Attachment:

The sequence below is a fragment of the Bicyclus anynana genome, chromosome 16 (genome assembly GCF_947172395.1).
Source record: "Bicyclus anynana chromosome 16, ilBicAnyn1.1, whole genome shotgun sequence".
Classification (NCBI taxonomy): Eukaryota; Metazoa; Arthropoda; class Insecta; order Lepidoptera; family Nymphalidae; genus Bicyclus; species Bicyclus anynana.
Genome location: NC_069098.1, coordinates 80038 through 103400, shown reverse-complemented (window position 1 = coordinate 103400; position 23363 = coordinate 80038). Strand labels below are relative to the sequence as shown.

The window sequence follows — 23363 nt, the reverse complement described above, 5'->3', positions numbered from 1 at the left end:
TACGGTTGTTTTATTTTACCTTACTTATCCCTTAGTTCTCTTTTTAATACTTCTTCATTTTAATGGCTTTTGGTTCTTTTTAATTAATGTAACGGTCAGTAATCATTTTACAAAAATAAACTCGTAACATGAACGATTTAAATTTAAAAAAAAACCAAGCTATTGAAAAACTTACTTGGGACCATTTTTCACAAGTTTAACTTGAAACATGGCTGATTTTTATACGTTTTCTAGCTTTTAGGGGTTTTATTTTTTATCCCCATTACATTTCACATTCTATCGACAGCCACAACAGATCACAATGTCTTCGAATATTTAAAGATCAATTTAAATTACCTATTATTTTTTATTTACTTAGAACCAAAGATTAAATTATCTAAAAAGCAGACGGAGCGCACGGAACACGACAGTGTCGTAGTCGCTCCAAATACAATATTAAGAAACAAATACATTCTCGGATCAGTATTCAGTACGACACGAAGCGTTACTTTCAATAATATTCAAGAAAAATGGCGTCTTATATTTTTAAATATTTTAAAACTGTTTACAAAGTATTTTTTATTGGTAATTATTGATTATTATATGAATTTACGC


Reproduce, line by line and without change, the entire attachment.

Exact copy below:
The sequence below is a fragment of the Bicyclus anynana genome, chromosome 16 (genome assembly GCF_947172395.1).
Source record: "Bicyclus anynana chromosome 16, ilBicAnyn1.1, whole genome shotgun sequence".
Classification (NCBI taxonomy): Eukaryota; Metazoa; Arthropoda; class Insecta; order Lepidoptera; family Nymphalidae; genus Bicyclus; species Bicyclus anynana.
Genome location: NC_069098.1, coordinates 80038 through 103400, shown reverse-complemented (window position 1 = coordinate 103400; position 23363 = coordinate 80038). Strand labels below are relative to the sequence as shown.

The window sequence follows — 23363 nt, the reverse complement described above, 5'->3', positions numbered from 1 at the left end:
TACGGTTGTTTTATTTTACCTTACTTATCCCTTAGTTCTCTTTTTAATACTTCTTCATTTTAATGGCTTTTGGTTCTTTTTAATTAATGTAACGGTCAGTAATCATTTTACAAAAATAAACTCGTAACATGAACGATTTAAATTTAAAAAAAAACCAAGCTATTGAAAAACTTACTTGGGACCATTTTTCACAAGTTTAACTTGAAACATGGCTGATTTTTATACGTTTTCTAGCTTTTAGGGGTTTTATTTTTTATCCCCATTACATTTCACATTCTATCGACAGCCACAACAGATCACAATGTCTTCGAATATTTAAAGATCAATTTAAATTACCTATTATTTTTTATTTACTTAGAACCAAAGATTAAATTATCTAAAAAGCAGACGGAGCGCACGGAACACGACAGTGTCGTAGTCGCTCCAAATACAATATTAAGAAACAAATACATTCTCGGATCAGTATTCAGTACGACACGAAGCGTTACTTTCAATAATATTCAAGAAAAATGGCGTCTTATATTTTTAAATATTTTAAAACTGTTTACAAAGTATTTTTTATTGGTAATTATTGATTATTATATGAATTTACGC